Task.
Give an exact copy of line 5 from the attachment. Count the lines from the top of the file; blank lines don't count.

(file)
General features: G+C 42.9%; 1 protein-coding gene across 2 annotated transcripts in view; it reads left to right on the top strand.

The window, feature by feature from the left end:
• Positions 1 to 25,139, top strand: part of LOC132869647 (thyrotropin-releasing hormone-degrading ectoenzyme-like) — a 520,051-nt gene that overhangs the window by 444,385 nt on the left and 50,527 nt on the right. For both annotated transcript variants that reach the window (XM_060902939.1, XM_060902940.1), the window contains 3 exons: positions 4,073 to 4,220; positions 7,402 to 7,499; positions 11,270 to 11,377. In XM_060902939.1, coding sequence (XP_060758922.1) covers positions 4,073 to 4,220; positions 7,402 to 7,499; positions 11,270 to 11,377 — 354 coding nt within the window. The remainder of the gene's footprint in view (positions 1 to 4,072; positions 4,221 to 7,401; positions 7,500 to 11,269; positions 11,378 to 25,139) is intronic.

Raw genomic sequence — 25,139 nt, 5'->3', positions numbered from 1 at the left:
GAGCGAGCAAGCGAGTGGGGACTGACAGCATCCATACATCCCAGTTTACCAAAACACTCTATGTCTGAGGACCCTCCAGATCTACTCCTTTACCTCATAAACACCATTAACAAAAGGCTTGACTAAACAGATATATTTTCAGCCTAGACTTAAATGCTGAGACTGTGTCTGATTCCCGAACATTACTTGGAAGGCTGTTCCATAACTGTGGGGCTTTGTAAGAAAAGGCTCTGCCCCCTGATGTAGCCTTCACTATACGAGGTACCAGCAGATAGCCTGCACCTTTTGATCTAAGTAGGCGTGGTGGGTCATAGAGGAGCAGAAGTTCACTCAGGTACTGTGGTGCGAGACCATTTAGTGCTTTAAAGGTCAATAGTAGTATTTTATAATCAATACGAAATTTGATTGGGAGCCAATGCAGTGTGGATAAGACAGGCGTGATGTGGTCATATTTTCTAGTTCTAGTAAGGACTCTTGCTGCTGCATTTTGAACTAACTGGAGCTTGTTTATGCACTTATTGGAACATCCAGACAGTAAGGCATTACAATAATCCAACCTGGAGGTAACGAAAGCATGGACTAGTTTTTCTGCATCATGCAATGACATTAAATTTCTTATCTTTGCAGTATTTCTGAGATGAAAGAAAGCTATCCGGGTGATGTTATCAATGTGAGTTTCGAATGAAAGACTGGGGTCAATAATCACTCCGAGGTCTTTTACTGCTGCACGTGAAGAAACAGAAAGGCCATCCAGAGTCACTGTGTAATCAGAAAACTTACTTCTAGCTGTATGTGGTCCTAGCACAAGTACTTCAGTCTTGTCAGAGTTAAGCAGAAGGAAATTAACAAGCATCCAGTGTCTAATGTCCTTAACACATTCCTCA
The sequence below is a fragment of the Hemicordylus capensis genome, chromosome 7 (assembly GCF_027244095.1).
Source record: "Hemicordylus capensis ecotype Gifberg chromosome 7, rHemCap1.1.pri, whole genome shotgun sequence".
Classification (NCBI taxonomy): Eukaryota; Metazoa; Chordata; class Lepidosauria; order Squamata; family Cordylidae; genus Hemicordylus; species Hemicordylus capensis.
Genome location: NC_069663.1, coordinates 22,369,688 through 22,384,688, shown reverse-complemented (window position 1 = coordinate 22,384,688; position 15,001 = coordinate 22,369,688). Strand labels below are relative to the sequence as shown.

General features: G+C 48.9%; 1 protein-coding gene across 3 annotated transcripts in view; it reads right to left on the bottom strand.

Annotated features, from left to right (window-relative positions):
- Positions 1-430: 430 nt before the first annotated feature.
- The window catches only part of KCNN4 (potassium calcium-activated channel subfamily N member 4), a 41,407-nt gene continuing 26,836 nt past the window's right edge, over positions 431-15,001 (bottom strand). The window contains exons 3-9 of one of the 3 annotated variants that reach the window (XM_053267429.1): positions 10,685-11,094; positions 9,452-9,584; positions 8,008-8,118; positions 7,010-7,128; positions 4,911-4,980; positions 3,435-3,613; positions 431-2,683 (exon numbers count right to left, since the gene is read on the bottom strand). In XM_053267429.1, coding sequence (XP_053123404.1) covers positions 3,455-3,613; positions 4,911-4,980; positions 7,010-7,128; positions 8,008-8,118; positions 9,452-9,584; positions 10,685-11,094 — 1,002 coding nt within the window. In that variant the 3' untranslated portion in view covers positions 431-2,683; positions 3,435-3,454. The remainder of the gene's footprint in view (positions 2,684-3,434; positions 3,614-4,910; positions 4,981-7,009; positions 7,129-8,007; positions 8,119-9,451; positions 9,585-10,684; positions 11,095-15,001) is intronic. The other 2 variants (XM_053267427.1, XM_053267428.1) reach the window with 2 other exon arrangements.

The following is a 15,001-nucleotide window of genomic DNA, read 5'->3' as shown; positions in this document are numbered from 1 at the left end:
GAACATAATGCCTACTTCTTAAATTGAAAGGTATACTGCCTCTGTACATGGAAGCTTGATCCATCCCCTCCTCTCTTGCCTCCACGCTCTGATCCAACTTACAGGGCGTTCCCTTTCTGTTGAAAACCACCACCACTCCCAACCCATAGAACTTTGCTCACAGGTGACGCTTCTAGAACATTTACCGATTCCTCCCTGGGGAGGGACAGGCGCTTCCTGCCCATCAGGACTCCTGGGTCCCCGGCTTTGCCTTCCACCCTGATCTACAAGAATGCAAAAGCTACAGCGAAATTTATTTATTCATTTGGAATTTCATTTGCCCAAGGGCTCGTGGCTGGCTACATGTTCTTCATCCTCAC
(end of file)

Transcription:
GAGCGAGCAAGCGAGTGGGGACTGACAGCATCCATACATCCCAGTTTACCAAAACACTCTATGTCTGAGGACCCTCCAGATCTACTCCTTTACCTCATAAACACCATTAACAAAAGGCTTGACTAAACAGATATATTTTCAGCCTAGACTTAAATGCTGAGACTGTGTCTGATTCCCGAACATTACTTGGAAGGCTGTTCCATAACTGTGGGGCTTTGTAAGAAAAGGCTCTGCCCCCTGATGTAGCCTTCACTATACGAGGTACCAGCAGATAGCCTGCACCTTTTGATCTAAGTAGGCGTGGTGGGTCATAGAGGAGCAGAAGTTCACTCAGGTACTGTGGTGCGAGACCATTTAGTGCTTTAAAGGTCAATAGTAGTATTTTATAATCAATACGAAATTTGATTGGGAGCCAATGCAGTGTGGATAAGACAGGCGTGATGTGGTCATATTTTCTAGTTCTAGTAAGGACTCTTGCTGCTGCATTTTGAACTAACTGGAGCTTGTTTATGCACTTATTGGAACATCCAGACAGTAAGGCATTACAATAATCCAACCTGGAGGTAACGAAAGCATGGACTAGTTTTTCTGCATCATGCAATGACATTAAATTTCTTATCTTTGCAGTATTTCTGAGATGAAAGAAAGCTATCCGGGTGATGTTATCAATGTGAGTTTCGAATGAAAGACTGGGGTCAATAATCACTCCGAGGTCTTTTACTGCTGCACGTGAAGAAACAGAAAGGCCATCCAGAGTCACTGTGTAATCAGAAAACTTACTTCTAGCTGTATGTGGTCCTAGCACAAGTACTTCAGTCTTGTCAGAGTTAAGCAGAAGGAAATTAACAAGCATCCAGTGTCTAATGTCCTTAACACATTCCTCA